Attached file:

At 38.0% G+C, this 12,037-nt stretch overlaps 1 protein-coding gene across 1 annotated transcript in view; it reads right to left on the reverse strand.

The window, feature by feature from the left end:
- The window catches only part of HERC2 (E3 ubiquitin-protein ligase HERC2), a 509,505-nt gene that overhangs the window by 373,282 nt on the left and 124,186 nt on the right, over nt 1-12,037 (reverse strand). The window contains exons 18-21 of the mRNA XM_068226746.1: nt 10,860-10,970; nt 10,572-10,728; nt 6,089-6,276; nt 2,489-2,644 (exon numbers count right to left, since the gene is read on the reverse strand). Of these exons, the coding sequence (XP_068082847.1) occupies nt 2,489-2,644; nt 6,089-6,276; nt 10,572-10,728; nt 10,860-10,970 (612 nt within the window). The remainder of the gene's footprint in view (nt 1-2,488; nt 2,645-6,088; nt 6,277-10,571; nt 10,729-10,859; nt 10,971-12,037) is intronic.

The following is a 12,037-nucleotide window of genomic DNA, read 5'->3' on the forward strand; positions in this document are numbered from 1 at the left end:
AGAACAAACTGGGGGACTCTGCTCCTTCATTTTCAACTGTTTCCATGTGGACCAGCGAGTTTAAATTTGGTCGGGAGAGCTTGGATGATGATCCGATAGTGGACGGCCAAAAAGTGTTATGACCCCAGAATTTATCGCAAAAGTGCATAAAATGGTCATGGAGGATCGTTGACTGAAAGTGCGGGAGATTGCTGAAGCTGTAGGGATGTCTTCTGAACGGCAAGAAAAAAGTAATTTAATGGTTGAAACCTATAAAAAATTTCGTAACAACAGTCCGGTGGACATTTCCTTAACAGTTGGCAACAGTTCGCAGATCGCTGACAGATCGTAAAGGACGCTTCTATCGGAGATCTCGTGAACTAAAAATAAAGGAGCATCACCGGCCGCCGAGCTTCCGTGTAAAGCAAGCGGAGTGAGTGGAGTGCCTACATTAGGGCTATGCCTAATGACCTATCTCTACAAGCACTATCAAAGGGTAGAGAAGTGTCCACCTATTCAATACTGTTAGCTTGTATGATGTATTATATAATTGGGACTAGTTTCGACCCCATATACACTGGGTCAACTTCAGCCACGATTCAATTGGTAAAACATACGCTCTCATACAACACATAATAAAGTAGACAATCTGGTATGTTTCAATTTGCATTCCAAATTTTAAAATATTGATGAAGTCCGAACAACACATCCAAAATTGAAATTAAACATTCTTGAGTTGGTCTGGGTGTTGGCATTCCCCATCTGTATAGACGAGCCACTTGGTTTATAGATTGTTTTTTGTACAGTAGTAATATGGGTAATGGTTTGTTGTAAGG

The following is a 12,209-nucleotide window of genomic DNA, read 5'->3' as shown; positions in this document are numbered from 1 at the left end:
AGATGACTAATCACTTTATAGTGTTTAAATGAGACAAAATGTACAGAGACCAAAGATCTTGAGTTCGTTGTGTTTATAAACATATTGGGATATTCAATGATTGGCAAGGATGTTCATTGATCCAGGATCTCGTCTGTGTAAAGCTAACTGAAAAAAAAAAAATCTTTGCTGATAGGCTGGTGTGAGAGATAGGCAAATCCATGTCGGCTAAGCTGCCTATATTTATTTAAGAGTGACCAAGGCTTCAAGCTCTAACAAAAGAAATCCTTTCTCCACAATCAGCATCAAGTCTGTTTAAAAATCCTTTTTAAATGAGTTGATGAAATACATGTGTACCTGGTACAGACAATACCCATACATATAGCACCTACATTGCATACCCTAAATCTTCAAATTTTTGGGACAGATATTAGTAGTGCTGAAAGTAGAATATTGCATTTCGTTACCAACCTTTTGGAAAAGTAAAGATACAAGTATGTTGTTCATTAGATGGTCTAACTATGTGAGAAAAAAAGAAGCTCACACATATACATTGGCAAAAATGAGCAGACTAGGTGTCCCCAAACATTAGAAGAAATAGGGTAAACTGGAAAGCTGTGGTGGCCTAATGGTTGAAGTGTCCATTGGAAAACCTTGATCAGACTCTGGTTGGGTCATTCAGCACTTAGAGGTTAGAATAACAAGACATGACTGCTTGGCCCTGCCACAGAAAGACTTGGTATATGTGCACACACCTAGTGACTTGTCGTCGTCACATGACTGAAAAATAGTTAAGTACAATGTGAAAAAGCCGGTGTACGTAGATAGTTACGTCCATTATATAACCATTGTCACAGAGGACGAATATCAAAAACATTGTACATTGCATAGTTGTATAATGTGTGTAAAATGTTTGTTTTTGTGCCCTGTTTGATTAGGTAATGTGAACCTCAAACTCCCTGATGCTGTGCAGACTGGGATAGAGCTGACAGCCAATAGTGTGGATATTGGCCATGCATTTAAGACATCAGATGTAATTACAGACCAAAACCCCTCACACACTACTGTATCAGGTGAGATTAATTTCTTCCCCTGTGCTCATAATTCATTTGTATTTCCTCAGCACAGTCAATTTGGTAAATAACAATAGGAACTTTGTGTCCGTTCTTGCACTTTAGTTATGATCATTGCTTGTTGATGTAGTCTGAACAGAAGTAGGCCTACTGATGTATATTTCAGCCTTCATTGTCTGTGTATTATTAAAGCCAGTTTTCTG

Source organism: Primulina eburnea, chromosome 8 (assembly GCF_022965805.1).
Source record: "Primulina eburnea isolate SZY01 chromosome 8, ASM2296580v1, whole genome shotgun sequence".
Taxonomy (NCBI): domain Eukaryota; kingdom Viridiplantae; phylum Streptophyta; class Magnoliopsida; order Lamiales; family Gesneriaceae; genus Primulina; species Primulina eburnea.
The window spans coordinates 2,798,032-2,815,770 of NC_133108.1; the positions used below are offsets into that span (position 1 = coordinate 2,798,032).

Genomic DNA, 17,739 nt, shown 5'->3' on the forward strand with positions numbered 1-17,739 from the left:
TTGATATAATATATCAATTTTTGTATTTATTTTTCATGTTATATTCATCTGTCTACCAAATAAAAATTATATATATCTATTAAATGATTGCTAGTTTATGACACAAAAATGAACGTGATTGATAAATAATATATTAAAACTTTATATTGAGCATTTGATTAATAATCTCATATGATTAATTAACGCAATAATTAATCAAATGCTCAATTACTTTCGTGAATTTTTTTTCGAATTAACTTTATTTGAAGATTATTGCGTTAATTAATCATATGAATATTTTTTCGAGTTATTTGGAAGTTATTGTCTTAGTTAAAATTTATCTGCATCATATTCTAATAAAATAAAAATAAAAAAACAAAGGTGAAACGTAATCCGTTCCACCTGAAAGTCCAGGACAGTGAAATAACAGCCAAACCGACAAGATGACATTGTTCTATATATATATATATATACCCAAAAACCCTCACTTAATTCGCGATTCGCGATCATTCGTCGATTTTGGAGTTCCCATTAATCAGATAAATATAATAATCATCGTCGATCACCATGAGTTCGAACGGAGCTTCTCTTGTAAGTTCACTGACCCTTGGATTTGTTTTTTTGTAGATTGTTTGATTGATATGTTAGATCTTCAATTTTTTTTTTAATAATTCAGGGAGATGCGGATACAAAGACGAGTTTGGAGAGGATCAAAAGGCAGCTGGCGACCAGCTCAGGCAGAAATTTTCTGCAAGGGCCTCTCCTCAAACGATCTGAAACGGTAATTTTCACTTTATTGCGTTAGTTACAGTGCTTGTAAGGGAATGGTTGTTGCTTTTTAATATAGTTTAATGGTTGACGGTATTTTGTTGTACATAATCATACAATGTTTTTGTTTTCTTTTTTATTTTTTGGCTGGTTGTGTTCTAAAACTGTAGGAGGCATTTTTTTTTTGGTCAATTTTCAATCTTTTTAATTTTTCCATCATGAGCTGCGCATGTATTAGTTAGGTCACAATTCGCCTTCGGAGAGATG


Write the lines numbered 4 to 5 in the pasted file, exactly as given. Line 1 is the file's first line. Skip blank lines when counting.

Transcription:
The following is a 12,037-nucleotide window of genomic DNA, read 5'->3' on the forward strand; positions in this document are numbered from 1 at the left end:
AGAACAAACTGGGGGACTCTGCTCCTTCATTTTCAACTGTTTCCATGTGGACCAGCGAGTTTAAATTTGGTCGGGAGAGCTTGGATGATGATCCGATAGTGGACGGCCAAAAAGTGTTATGACCCCAGAATTTATCGCAAAAGTGCATAAAATGGTCATGGAGGATCGTTGACTGAAAGTGCGGGAGATTGCTGAAGCTGTAGGGATGTCTTCTGAACGGCAAGAAAAAAGTAATTTAATGGTTGAAACCTATAAAAAATTTCGTAACAACAGTCCGGTGGACATTTCCTTAACAGTTGGCAACAGTTCGCAGATCGCTGACAGATCGTAAAGGACGCTTCTATCGGAGATCTCGTGAACTAAAAATAAAGGAGCATCACCGGCCGCCGAGCTTCCGTGTAAAGCAAGCGGAGTGAGTGGAGTGCCTACATTAGGGCTATGCCTAATGACCTATCTCTACAAGCACTATCAAAGGGTAGAGAAGTGTCCACCTATTCAATACTGTTAGCTTGTATGATGTATTATATAATTGGGACTAGTTTCGACCCCATATACACTGGGTCAACTTCAGCCACGATTCAATTGGTAAAACATACGCTCTCATACAACACATAATAAAGTAGACAATCTGGTATGTTTCAATTTGCATTCCAAATTTTAAAATATTGATGAAGTCCGAACAACACATCCAAAATTGAAATTAAACATTCTTGAGTTGGTCTGGGTGTTGGCATTCCCCATCTGTATAGACGAGCCACTTGGTTTATAGATTGTTTTTTGTACAGTAGTAATATGGGTAATGGTTTGTTGTAAGG